Thursday, June 08, 2006

Unspoken Agreeement

Earlier this week, President Bush came out in favor of the now renamed "Marriage Protection Amendment" to limit matrimonial unions to those between "a man and a woman." Apparently marriage now needs "protection" not "defense."

Of course, what exactly marriage needs to be protected against, other than "activist judges," isn't clear. What is amazing about his speech -- and the one from 2004 -- is that fact that the words "gay" or "homosexual" appear nowhere in the president's rhetoric. A visitor from another planet or historian from the future could have no idea that his words are aimed at gays and lesbians who want state recognition for their partnerships. This odd silence has been the norm for the White House, as this blog has noted before.

The White House website also has a new design philosophy, albeit one in which the word "discuss" still plays a prominent role. Now the president's actual folksy words dominate the home page. The new formula follows a "President Bush on __________ said . . . " pattern.

President Bush on Wednesday said, "Dirk Kempthorne is uniquely qualified for this important position. He is the first Secretary of the Interior to serve as a governor, a senator, and a mayor. And each of these positions prepared Dirk well for his new responsibilities."

President Bush on Wednesday said, "I'm here to talk about a comprehensive immigration reform package, one part of which is to help people assimilate. The reason I want a comprehensive reform package is because I want whatever we do to work. And in my judgment, the definition of work is we want a border that's safe and secure; we want rule of law to prevail; and we want the American Dream to flourish."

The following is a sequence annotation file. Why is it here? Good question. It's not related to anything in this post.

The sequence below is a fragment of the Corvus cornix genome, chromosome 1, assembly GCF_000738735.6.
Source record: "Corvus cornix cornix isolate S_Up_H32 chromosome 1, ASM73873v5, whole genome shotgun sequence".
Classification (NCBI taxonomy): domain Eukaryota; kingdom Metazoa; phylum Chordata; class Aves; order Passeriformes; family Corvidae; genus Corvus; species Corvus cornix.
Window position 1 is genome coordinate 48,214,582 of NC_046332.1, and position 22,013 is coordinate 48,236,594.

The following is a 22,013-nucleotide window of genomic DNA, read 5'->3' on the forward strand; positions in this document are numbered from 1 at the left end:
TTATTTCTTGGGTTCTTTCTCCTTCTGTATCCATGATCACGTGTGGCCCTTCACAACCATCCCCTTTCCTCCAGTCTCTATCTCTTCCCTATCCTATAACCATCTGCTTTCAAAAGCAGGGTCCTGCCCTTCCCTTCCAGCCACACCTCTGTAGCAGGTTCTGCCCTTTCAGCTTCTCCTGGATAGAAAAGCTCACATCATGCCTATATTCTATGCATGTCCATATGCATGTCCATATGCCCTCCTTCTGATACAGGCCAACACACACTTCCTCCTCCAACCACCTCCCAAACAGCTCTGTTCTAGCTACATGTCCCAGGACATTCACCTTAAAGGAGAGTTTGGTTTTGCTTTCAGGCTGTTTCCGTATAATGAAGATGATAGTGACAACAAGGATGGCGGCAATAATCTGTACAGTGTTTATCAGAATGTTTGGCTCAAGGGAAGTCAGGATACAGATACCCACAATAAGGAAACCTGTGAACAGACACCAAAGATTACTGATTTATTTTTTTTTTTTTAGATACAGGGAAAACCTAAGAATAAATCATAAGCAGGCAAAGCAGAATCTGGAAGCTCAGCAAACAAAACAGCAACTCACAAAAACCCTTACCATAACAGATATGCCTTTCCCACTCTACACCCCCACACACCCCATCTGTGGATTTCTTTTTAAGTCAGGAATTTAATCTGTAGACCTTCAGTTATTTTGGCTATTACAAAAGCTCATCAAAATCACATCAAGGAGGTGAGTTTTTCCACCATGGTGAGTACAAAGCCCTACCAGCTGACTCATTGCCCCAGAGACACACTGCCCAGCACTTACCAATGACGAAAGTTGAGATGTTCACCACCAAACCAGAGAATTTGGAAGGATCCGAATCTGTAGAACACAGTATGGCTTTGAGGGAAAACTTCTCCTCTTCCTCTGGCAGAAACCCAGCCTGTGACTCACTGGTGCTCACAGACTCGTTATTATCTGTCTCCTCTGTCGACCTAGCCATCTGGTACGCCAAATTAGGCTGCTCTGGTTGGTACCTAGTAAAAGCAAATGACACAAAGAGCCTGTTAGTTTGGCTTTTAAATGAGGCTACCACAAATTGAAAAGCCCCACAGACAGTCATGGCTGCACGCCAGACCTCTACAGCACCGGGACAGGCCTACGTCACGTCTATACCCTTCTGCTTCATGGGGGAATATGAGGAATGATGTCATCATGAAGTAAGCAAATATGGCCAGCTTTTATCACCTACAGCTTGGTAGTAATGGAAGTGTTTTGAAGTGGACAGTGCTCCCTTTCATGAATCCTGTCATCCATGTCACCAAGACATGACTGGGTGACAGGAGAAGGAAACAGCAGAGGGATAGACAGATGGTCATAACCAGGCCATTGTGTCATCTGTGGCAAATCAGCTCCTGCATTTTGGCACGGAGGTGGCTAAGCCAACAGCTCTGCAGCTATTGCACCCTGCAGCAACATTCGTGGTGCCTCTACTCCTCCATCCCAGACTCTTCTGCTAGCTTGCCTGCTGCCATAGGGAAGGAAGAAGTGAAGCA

President Bush on Tuesday said, "A comprehensive plan is necessary to help these good folks do their job. And I'm going to keep calling on Congress to think about a comprehensive plan. ... A lot of the elements of this plan have got common agreement. Now it's time for folks to set aside politics and get the job done on behalf of the American people."

President Bush on Tuesday said, "The United States is a nation of laws, and we're going to enforce our laws. We're also a nation of immigrants and we're going to uphold that tradition. And these are not contradictory goals. America can be a lawful society, and America will be a welcoming society at the same time."

President Bush on Monday said, "The union of a man and woman in marriage is the most enduring and important human institution. For ages, in every culture, human beings have understood that marriage is critical to the well-being of families. And because families pass along values and shape character, marriage is also critical to the health of society. Our policies should aim to strengthen families, not undermine them."

Although some digital rhetoric has been associated with speech genres, institutional websites, by virtue of their emphasis on "layout," are generally associated with print. This choice to emphasize the President's oral presentation may represent a fundamental discourse shift for an embattled White House.

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